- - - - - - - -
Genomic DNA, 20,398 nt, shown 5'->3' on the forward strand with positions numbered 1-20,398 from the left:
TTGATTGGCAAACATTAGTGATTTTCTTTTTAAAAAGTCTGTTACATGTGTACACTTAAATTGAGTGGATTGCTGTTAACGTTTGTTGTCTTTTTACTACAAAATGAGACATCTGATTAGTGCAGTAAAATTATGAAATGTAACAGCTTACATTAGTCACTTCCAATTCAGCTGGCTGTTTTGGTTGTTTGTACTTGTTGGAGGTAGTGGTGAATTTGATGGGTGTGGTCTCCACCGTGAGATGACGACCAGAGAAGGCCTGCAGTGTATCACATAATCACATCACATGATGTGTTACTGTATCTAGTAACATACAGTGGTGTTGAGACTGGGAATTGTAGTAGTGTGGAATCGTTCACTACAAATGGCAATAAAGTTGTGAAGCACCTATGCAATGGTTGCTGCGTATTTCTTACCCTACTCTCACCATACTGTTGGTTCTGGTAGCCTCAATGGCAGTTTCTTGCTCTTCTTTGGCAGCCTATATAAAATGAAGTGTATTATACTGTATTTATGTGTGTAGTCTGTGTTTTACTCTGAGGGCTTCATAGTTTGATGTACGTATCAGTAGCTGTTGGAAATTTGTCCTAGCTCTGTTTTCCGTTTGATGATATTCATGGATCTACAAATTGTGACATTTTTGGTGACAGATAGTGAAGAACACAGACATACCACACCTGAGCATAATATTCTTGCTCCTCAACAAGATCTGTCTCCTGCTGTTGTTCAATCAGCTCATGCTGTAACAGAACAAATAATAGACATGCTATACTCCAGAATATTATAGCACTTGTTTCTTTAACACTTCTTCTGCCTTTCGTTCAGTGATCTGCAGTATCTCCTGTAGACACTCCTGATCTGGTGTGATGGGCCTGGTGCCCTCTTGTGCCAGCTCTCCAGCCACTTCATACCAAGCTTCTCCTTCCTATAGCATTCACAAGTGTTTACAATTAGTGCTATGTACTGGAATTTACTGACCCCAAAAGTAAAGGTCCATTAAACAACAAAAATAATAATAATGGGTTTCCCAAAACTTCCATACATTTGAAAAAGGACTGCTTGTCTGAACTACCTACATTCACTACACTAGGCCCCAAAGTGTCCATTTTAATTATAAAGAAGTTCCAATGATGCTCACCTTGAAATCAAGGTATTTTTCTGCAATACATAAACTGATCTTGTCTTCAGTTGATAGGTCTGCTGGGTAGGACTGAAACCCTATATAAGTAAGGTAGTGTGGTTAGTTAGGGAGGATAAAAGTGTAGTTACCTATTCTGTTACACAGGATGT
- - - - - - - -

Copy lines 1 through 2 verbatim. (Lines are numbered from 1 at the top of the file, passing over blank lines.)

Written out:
Genomic DNA, 20,398 nt, shown 5'->3' on the forward strand with positions numbered 1-20,398 from the left:
TTGATTGGCAAACATTAGTGATTTTCTTTTTAAAAAGTCTGTTACATGTGTACACTTAAATTGAGTGGATTGCTGTTAACGTTTGTTGTCTTTTTACTACAAAATGAGACATCTGATTAGTGCAGTAAAATTATGAAATGTAACAGCTTACATTAGTCACTTCCAATTCAGCTGGCTGTTTTGGTTGTTTGTACTTGTTGGAGGTAGTGGTGAATTTGATGGGTGTGGTCTCCACCGTGAGATGACGACCAGAGAAGGCCTGCAGTGTATCACATAATCACATCACATGATGTGTTACTGTATCTAGTAACATACAGTGGTGTTGAGACTGGGAATTGTAGTAGTGTGGAATCGTTCACTACAAATGGCAATAAAGTTGTGAAGCACCTATGCAATGGTTGCTGCGTATTTCTTACCCTACTCTCACCATACTGTTGGTTCTGGTAGCCTCAATGGCAGTTTCTTGCTCTTCTTTGGCAGCCTATATAAAATGAAGTGTATTATACTGTATTTATGTGTGTAGTCTGTGTTTTACTCTGAGGGCTTCATAGTTTGATGTACGTATCAGTAGCTGTTGGAAATTTGTCCTAGCTCTGTTTTCCGTTTGATGATATTCATGGATCTACAAATTGTGACATTTTTGGTGACAGATAGTGAAGAACACAGACATACCACACCTGAGCATAATATTCTTGCTCCTCAACAAGATCTGTCTCCTGCTGTTGTTCAATCAGCTCATGCTGTAACAGAACAAATAATAGACATGCTATACTCCAGAATATTATAGCACTTGTTTCTTTAACACTTCTTCTGCCTTTCGTTCAGTGATCTGCAGTATCTCCTGTAGACACTCCTGATCTGGTGTGATGGGCCTGGTGCCCTCTTGTGCCAGCTCTCCAGCCACTTCATACCAAGCTTCTCCTTCCTATAGCATTCACAAGTGTTTACAATTAGTGCTATGTACTGGAATTTACTGACCCCAAAAGTAAAGGTCCATTAAACAACAAAAATAATAATAATGGGTTTCCCAAAACTTCCATACATTTGAAAAAGGACTGCTTGTCTGAACTACCTACATTCACTACACTAGGCCCCAAAGTGTCCATTTTAATTATAAAGAAGTTCCAATGATGCTCACCTTGAAATCAAGGTATTTTTCTGCAATACATAAACTGATCTTGTCTTCAGTTGATAGGTCTGCTGGGTAGGACTGAAACCCTATATAAGTAAGGTAGTGTGGTTAGTTAGGGAGGATAAAAGTGTAGTTACCTATTCTGTTACACAGGATGT